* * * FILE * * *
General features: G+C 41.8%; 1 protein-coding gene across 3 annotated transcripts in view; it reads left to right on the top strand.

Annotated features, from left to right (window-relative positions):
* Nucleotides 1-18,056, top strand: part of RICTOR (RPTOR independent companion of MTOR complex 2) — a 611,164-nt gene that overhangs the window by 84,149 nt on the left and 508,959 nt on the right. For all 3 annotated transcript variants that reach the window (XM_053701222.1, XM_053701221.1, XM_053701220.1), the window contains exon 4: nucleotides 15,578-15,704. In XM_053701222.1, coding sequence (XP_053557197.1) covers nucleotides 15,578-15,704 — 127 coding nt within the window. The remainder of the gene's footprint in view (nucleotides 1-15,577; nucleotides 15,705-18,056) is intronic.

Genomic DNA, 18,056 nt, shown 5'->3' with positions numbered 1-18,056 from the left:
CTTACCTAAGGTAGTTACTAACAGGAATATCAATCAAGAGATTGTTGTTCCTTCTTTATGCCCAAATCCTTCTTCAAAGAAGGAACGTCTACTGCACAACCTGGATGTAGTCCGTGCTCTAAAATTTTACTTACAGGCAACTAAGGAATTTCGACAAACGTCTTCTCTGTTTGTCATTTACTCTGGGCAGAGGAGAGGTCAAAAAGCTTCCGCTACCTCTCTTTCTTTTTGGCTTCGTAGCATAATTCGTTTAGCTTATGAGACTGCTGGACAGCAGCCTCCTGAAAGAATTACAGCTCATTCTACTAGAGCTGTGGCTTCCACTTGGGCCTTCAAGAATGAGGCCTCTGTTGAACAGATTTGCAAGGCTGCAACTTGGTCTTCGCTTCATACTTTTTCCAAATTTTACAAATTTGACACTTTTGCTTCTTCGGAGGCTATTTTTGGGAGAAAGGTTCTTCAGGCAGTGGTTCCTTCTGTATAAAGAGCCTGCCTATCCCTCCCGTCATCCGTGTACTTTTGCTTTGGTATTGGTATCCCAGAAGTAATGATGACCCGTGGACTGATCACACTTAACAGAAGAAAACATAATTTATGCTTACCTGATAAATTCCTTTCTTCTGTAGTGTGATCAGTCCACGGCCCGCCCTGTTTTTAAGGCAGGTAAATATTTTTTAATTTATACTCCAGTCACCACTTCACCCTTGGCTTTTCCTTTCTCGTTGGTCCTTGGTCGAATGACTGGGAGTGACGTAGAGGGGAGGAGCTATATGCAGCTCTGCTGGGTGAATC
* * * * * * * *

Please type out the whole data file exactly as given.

General features: G+C 41.8%; 1 protein-coding gene across 3 annotated transcripts in view; it reads left to right on the top strand.

Annotated features, from left to right (window-relative positions):
* Nucleotides 1-18,056, top strand: part of RICTOR (RPTOR independent companion of MTOR complex 2) — a 611,164-nt gene that overhangs the window by 84,149 nt on the left and 508,959 nt on the right. For all 3 annotated transcript variants that reach the window (XM_053701222.1, XM_053701221.1, XM_053701220.1), the window contains exon 4: nucleotides 15,578-15,704. In XM_053701222.1, coding sequence (XP_053557197.1) covers nucleotides 15,578-15,704 — 127 coding nt within the window. The remainder of the gene's footprint in view (nucleotides 1-15,577; nucleotides 15,705-18,056) is intronic.

Genomic DNA, 18,056 nt, shown 5'->3' with positions numbered 1-18,056 from the left:
CTTACCTAAGGTAGTTACTAACAGGAATATCAATCAAGAGATTGTTGTTCCTTCTTTATGCCCAAATCCTTCTTCAAAGAAGGAACGTCTACTGCACAACCTGGATGTAGTCCGTGCTCTAAAATTTTACTTACAGGCAACTAAGGAATTTCGACAAACGTCTTCTCTGTTTGTCATTTACTCTGGGCAGAGGAGAGGTCAAAAAGCTTCCGCTACCTCTCTTTCTTTTTGGCTTCGTAGCATAATTCGTTTAGCTTATGAGACTGCTGGACAGCAGCCTCCTGAAAGAATTACAGCTCATTCTACTAGAGCTGTGGCTTCCACTTGGGCCTTCAAGAATGAGGCCTCTGTTGAACAGATTTGCAAGGCTGCAACTTGGTCTTCGCTTCATACTTTTTCCAAATTTTACAAATTTGACACTTTTGCTTCTTCGGAGGCTATTTTTGGGAGAAAGGTTCTTCAGGCAGTGGTTCCTTCTGTATAAAGAGCCTGCCTATCCCTCCCGTCATCCGTGTACTTTTGCTTTGGTATTGGTATCCCAGAAGTAATGATGACCCGTGGACTGATCACACTTAACAGAAGAAAACATAATTTATGCTTACCTGATAAATTCCTTTCTTCTGTAGTGTGATCAGTCCACGGCCCGCCCTGTTTTTAAGGCAGGTAAATATTTTTTAATTTATACTCCAGTCACCACTTCACCCTTGGCTTTTCCTTTCTCGTTGGTCCTTGGTCGAATGACTGGGAGTGACGTAGAGGGGAGGAGCTATATGCAGCTCTGCTGGGTGAATC